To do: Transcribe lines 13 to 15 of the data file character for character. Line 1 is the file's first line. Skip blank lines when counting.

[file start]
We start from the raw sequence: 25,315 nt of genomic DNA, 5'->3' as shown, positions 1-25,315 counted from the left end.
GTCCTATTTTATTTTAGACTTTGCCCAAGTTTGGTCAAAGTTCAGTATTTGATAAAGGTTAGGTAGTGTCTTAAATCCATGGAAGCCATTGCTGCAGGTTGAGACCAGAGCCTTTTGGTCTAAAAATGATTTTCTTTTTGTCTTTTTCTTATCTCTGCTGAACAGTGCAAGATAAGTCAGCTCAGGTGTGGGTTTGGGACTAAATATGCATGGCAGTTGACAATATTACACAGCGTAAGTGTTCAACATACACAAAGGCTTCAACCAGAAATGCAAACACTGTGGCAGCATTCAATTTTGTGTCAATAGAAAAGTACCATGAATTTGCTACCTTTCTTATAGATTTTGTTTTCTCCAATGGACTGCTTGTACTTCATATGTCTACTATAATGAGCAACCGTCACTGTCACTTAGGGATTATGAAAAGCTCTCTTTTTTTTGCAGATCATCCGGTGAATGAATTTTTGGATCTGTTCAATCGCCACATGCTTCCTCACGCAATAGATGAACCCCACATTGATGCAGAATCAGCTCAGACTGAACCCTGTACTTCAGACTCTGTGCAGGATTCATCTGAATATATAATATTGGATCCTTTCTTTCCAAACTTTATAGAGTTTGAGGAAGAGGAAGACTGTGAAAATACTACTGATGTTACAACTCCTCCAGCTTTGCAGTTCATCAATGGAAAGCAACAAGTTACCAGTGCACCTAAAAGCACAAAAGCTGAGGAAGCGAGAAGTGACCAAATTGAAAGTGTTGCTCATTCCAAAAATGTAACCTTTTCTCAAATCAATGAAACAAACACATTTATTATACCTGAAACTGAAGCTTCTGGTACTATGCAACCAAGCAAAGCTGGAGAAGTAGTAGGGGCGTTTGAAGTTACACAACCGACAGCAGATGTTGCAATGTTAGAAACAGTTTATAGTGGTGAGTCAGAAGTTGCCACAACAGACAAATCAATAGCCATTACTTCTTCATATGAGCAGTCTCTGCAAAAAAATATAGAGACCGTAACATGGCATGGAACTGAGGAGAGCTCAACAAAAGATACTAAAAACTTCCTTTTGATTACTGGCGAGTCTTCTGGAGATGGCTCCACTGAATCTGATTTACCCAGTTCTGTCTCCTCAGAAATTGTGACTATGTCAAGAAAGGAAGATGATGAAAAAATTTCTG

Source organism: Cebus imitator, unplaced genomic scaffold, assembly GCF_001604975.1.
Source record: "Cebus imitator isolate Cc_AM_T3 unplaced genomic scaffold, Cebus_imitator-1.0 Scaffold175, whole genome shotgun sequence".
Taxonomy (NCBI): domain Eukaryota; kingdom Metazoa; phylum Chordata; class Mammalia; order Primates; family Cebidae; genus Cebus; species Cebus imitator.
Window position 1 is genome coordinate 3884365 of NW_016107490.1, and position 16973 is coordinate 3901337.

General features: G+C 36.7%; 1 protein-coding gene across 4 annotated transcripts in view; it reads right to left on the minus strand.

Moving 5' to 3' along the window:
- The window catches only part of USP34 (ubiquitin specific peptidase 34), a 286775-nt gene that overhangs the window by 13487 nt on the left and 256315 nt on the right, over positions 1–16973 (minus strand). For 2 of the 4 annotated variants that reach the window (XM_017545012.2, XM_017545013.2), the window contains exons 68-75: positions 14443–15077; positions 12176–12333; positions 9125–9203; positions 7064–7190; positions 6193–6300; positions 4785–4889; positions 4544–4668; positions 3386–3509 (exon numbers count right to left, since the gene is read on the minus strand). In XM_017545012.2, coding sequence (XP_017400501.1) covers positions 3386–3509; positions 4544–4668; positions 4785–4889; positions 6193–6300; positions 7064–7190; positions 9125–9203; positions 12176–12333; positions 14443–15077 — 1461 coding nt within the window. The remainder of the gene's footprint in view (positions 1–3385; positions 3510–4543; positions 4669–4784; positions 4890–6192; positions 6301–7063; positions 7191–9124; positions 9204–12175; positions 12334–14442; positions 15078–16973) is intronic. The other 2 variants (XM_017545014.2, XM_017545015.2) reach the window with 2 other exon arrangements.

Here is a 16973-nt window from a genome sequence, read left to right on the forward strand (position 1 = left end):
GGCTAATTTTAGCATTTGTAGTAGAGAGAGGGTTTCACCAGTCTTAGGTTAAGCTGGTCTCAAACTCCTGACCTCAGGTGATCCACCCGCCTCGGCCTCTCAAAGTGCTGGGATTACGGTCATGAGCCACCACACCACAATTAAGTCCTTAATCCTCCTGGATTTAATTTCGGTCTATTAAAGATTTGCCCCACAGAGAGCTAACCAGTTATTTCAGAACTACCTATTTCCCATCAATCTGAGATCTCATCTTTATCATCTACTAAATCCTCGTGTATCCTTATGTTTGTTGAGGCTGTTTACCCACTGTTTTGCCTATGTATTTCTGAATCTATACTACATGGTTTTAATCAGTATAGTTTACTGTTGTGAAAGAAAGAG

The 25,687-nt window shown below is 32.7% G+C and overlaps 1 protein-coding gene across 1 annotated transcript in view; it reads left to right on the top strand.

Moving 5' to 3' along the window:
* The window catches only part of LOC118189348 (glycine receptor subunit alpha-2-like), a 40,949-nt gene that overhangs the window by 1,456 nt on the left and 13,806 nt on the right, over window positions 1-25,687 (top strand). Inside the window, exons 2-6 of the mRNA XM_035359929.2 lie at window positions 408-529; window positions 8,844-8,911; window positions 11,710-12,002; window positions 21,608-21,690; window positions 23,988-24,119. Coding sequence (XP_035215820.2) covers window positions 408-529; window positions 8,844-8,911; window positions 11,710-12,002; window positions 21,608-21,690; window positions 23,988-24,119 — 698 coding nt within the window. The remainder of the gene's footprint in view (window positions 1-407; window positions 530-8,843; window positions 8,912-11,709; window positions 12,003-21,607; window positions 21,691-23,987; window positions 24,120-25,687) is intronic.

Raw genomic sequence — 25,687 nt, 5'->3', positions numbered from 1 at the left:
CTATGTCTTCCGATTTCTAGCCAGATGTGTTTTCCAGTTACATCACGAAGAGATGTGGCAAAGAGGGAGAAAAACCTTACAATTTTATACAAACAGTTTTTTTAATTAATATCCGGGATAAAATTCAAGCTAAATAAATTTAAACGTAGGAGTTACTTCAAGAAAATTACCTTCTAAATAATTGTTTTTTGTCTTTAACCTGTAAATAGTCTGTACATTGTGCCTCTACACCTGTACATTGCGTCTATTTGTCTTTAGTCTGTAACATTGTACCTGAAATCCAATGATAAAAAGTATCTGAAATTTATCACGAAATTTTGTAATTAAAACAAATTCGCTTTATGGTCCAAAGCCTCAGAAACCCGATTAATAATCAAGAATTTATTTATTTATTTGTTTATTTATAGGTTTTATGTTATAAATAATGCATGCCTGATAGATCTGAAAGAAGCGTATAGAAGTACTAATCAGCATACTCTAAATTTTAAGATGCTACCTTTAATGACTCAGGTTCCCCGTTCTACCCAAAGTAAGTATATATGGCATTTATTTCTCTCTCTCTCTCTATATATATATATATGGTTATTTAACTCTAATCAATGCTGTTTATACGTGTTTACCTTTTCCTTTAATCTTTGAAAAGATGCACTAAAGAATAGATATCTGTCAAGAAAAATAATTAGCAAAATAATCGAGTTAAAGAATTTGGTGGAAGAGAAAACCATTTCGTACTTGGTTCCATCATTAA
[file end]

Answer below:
Moving 5' to 3' along the window:
* The window catches only part of LOC118189348 (glycine receptor subunit alpha-2-like), a 40,949-nt gene that overhangs the window by 1,456 nt on the left and 13,806 nt on the right, over window positions 1-25,687 (top strand). Inside the window, exons 2-6 of the mRNA XM_035359929.2 lie at window positions 408-529; window positions 8,844-8,911; window positions 11,710-12,002; window positions 21,608-21,690; window positions 23,988-24,119. Coding sequence (XP_035215820.2) covers window positions 408-529; window positions 8,844-8,911; window positions 11,710-12,002; window positions 21,608-21,690; window positions 23,988-24,119 — 698 coding nt within the window. The remainder of the gene's footprint in view (window positions 1-407; window positions 530-8,843; window positions 8,912-11,709; window positions 12,003-21,607; window positions 21,691-23,987; window positions 24,120-25,687) is intronic.

Raw genomic sequence — 25,687 nt, 5'->3', positions numbered from 1 at the left: